CAPE COAST, Ghana (Reuters) - After outlining his bright hopes for Africa’s future, President Barack Obama got a glimpse on Saturday into one of the darkest chapters of its past — the transatlantic slave trade.
Obama, America’s first black president, took his family for a poignant tour of Cape Coast Castle, a seaside fortress used by slave traders starting in the 17th century and which is now a monument to millions of Africans cast into slavery.
“As painful as it is, I think that it helps to teach all of us that we have to do what we can to fight against the kinds of evils that sadly still exist in our world, not just on this continent but in every corner of the globe,” Obama said somberly at end of his visit to the compound.
He likened his tour of the slave castle to his visit last month to the site of the former Nazi concentration camp at Buchenwald in Germany, saying “it reminds us of the capacity of human beings to commit great evil.”
But Obama also suggested that from an African American perspective, seeing Cape Coast was bittersweet.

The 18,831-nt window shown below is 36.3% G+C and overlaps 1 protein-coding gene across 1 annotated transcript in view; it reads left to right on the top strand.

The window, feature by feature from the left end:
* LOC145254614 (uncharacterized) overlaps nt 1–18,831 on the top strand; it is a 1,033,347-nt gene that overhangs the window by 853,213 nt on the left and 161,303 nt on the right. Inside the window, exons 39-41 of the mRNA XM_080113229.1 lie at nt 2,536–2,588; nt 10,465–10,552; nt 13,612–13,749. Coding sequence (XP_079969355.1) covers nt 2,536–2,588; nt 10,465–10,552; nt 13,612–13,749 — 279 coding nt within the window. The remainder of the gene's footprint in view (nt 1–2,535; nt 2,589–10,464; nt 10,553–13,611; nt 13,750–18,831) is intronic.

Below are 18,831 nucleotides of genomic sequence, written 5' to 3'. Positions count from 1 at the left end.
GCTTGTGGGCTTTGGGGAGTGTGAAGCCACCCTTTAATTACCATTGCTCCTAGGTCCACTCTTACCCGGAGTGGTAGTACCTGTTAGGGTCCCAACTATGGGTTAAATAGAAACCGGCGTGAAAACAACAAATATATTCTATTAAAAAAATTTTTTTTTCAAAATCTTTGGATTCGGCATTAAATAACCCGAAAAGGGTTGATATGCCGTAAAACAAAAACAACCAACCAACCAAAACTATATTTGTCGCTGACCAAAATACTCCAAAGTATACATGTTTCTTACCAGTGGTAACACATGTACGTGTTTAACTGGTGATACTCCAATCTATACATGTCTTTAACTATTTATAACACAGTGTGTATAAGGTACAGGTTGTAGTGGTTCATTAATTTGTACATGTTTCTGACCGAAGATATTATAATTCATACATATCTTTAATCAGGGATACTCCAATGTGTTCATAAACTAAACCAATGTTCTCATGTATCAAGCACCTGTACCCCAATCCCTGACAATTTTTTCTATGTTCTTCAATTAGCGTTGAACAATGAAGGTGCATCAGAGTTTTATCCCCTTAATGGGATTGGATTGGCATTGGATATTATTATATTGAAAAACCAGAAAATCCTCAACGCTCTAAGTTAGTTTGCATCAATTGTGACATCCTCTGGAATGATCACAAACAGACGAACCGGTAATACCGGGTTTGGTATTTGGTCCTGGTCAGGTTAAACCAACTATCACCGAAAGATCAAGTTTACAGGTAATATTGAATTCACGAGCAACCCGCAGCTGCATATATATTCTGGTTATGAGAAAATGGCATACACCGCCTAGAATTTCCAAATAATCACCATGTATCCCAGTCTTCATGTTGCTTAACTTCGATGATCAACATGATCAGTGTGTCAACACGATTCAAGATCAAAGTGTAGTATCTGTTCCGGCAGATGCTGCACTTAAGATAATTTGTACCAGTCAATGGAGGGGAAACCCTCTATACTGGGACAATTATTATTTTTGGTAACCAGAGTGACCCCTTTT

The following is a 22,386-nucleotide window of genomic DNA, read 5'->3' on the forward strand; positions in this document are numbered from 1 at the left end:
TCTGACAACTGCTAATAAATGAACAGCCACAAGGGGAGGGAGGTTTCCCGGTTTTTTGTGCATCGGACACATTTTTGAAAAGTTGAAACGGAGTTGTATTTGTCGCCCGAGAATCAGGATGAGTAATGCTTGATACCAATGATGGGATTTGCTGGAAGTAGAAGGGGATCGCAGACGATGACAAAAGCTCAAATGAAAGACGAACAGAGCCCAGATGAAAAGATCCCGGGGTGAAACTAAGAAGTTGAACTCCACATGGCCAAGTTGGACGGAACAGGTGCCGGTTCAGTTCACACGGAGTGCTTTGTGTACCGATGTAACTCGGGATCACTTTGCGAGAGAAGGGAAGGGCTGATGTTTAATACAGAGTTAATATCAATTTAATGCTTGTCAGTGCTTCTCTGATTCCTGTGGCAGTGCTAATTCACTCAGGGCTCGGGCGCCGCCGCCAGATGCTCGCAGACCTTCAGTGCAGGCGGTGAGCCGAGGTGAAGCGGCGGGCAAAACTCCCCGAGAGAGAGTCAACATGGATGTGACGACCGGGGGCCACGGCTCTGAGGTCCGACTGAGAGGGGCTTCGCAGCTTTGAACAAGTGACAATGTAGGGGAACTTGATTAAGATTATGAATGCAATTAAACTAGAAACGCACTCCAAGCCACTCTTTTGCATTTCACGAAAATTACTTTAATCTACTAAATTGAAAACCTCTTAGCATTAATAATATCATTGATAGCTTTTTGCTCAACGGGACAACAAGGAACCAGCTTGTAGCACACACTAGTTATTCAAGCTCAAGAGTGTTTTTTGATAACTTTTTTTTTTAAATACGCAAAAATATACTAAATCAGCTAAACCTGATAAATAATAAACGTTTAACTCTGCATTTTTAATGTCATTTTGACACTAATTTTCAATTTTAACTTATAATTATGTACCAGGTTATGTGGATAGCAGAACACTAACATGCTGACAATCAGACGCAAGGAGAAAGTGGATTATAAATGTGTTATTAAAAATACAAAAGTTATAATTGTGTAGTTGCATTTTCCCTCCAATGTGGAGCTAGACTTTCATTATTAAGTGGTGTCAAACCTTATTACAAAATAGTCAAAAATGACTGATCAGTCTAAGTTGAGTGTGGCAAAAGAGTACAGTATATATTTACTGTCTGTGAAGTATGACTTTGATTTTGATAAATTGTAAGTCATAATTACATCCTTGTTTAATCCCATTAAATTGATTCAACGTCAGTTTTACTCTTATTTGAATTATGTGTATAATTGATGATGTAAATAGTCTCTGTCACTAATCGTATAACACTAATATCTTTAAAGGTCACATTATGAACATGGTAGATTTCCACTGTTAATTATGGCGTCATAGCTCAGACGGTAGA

“There’s a special sense that on the one hand this place was a place of profound sadness,” he told reporters. “On the other hand, it is here where the journey of much of the African American experience began.”
Obama, who received a hero’s welcome in Accra, flew by helicopter to the site after addressing Ghana’s parliament, where he urged Africans to work to rid the impoverished continent of war, corruption and disease and build a more prosperous future.
But the visit to Cape Coast was a look back at a darker era of African history for Obama, the son of a black father from Kenya and a white mother from Kansas.
His wife Michelle, who accompanied him on the tour along with their two daughters, is the descendant of Africans shipped to America as slaves.
While drummers kept up a steady beat outside, Obama and his family toured a dungeon where slaves were kept before being shipped out through a “Door of No Return.” The Obamas walked through the door, paused on the other side, then walked back in.
Outside the fortress, thousands of people, some wearing Obama t-shirts and others in native robes, pushed against police barricades to catch a glimpse of Obama’s departure. When he stepped out and waved, the crowd cheered wildly.
“Obama’s visit is really historic, symbolic. And I think it’s also a blessing,” said Kwame Sarfo-Adu, 39, a college biology lecturer wearing a t-shirt bearing portraits of Obama and Ghana President John Atta Mills.
Writing by Matt Spetalnick and Kwasi Kpodo; editing by Matthew Tostevin